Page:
In operation 318, local copies of the module information (module_info) structure and the read and write qinit structures are stored (e.g., in the virtual node's instance structure created in operation 308). By creating local copies of the structures, default initial values can be changed when streams are opened.

In operation 320, streams properties compiled into the qinit structures and pointed to by the module_info structure are modified, based on the contents of the driver.conf file. Because only the copies of the structures are modified, the originals are left intact. When streams are opened on the virtual node, the properties in the local structure will be applied, thereby overriding or superseding default properties of the driver that is being virtualized In operation 322 the virtual node's nodes are created in the /devices and /dev trees.

In operation 324, the device driver is released.

In the method of FIG. 3, failure of an operation may cause all previous successful operations to be reversed. A detach routine (e.g., ncln_detach) may also be configured or invoked to reverse successful (or unsuccessful) operations.

FIG. 4 demonstrates a method of opening a “new clone” device driver (e.g., ncln) to create a new stream for a virtual node, according to one embodiment of the invention. The illustrated embodiment starts with an invocation of the open routine (e.g., ncln_open) on the virtual node's friendly name (e.g., /dev/XXX_v0_p0).

In operation 402, the major and minor numbers associated with the virtual node are received from an incoming devt value, to uniquely identify the node within the /devices directory. In particular, when a file descriptor is used to open the virtual node by friendly name, the file descriptor is mapped to the incoming devt value in the kernel. In addition to the devt value, a new stream queue is also received.

In operation 404, the minor number from the incoming devt is used to define a local “Major” variable, which is used to find the new clone instance structure associated with the virtual node (see operation 308 of FIG. 3). From the instance structure, the drv_major value associated with the first local Major variable is retrieved. That drv_major value identifies the hardware device driver (i.e., the device driver of the hardware that is being virtualized).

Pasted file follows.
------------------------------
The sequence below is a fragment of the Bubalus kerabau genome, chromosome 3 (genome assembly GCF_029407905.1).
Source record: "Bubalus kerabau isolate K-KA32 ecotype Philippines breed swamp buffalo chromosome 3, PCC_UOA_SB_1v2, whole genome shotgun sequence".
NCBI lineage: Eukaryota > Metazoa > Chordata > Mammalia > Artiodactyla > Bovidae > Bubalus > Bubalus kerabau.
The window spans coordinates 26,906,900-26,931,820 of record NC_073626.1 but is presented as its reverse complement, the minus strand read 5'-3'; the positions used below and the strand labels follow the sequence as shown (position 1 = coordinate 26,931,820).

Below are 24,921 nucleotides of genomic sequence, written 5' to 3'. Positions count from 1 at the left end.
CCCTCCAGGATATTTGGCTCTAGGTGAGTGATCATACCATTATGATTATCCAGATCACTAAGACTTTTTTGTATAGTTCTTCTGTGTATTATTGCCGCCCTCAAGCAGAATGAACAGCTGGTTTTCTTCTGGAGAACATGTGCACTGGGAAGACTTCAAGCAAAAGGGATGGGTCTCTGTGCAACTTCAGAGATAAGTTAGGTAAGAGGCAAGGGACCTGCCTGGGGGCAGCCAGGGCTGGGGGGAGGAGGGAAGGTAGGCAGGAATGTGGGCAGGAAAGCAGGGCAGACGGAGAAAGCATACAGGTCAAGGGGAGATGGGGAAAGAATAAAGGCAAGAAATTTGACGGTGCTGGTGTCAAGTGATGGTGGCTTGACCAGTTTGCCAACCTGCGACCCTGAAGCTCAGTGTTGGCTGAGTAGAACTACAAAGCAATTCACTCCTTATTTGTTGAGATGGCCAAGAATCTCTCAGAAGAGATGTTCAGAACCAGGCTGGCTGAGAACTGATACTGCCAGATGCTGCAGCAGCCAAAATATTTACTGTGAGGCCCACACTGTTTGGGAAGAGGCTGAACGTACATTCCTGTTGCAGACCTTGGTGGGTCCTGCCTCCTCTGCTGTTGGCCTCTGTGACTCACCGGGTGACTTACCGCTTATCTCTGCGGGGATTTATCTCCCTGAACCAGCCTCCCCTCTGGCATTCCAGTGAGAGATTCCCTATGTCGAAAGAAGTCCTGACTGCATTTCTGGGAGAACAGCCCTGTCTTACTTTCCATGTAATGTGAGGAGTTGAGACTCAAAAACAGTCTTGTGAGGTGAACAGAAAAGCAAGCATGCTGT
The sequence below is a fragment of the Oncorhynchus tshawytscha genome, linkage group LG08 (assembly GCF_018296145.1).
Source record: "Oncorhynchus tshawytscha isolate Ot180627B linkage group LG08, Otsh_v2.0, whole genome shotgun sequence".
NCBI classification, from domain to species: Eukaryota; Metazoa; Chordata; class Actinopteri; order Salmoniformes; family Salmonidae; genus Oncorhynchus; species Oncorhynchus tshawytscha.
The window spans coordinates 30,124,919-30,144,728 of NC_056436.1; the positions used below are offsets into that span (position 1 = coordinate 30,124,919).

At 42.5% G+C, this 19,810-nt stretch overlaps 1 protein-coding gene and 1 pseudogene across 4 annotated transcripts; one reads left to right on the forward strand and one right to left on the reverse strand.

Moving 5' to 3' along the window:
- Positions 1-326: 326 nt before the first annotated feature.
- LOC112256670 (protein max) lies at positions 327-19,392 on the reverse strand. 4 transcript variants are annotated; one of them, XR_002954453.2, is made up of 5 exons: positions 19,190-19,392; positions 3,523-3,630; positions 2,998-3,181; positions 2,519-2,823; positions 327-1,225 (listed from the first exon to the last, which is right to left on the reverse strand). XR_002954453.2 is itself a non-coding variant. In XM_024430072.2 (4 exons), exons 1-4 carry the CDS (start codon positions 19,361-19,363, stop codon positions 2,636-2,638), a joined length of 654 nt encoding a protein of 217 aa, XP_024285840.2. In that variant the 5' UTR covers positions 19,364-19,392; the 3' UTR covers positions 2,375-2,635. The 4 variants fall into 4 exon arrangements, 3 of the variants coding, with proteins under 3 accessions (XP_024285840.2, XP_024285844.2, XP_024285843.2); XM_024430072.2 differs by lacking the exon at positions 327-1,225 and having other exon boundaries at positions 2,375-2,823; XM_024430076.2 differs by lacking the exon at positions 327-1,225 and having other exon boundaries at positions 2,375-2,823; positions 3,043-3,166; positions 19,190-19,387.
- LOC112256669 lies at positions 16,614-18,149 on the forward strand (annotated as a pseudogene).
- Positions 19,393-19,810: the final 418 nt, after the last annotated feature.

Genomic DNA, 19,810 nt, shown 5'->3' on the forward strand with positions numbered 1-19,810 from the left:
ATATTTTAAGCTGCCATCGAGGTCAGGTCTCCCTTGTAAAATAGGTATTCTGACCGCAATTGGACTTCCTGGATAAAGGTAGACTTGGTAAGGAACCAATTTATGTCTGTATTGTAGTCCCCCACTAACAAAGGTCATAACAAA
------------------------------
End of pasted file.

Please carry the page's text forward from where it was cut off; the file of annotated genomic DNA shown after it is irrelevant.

In operation 406, the hardware device driver is accessed.

In operation 408, a first new devt value is created to indicate to the device driver how it is being opened (i.e., by the new clone driver, not directly).

In operation 410, streams information for the new streams queue is adjusted, based on local information stored in the instance structure for the virtual node (e.g., the instance structure allocated in operation 308 of FIG. 3). For example, a different MTU size may be applied.

In operation 412, an open routine is invoked on the hardware device driver, using the first new devt value. Illustratively, if the major number returned from the open call does not match the driver's drv_major, the procedure may exit with a failure.

In operation 414, a second new devt value is built to uniquely identify the new stream, which will be bound to the hardware device driver. The second new devt is associated with the new stream queue (received in operation 402) which is associated with the new virtual node.

In operation 416, a local per-stream structure is allocated for the new stream.

In operation 418, the per-stream structure is populated from the new clone instance structure (e.g., high water mark, MTU, read and write pointers to other entry points to the driver).

In operation 420, the open count of the new clone device driver is incremented, to ensure the virtual (clone) node remains resident.

In the method of FIG. 4, failure of an operation may cause all previous successful operations to be reversed. A close (ncln_close) routine may be also configured or invoked to reverse successful operations.

The program environment in which a present embodiment of the invention is executed illustratively incorporates a general-purpose computer or a special purpose device such as a hand-held computer. Details of such devices (e.g., processor, memory, data storage, display) may be omitted for the sake of clarity.

It should also be understood that the techniques of the present invention may be implemented using a variety of technologies. For example, the methods described herein may be implemented in software executing on a computer system, or implemented in hardware utilizing either a combination of microprocessors or other specially designed application specific integrated circuits, programmable logic devices, or various combinations thereof. In particular, the methods described herein may be implemented by a series of computer-executable instructions residing on a suitable computer-readable medium. Suitable computer-readable media may include volatile (e.g., RAM) and/or non-volatile (e.g., ROM, disk) memory.

The foregoing embodiments of the invention have been presented for purposes of illustration and description only. They are not intended to be exhaustive or to limit the invention to the forms disclosed. Accordingly, the scope of the invention is defined by the appended claims, not the preceding disclosure.

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Classifications
U.S. Classification709/250, 370/420, 370/539
International ClassificationG06F15/16
Cooperative ClassificationG06F9/45558, G06F2009/45579, G06F8/71, H04L29/12254, H04L61/6022, H04L61/2038, H04L29/12839
European ClassificationG06F9/455H, G06F8/71
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Owner name: SUN MICROSYSTEMS, INC.,CALIFORNIA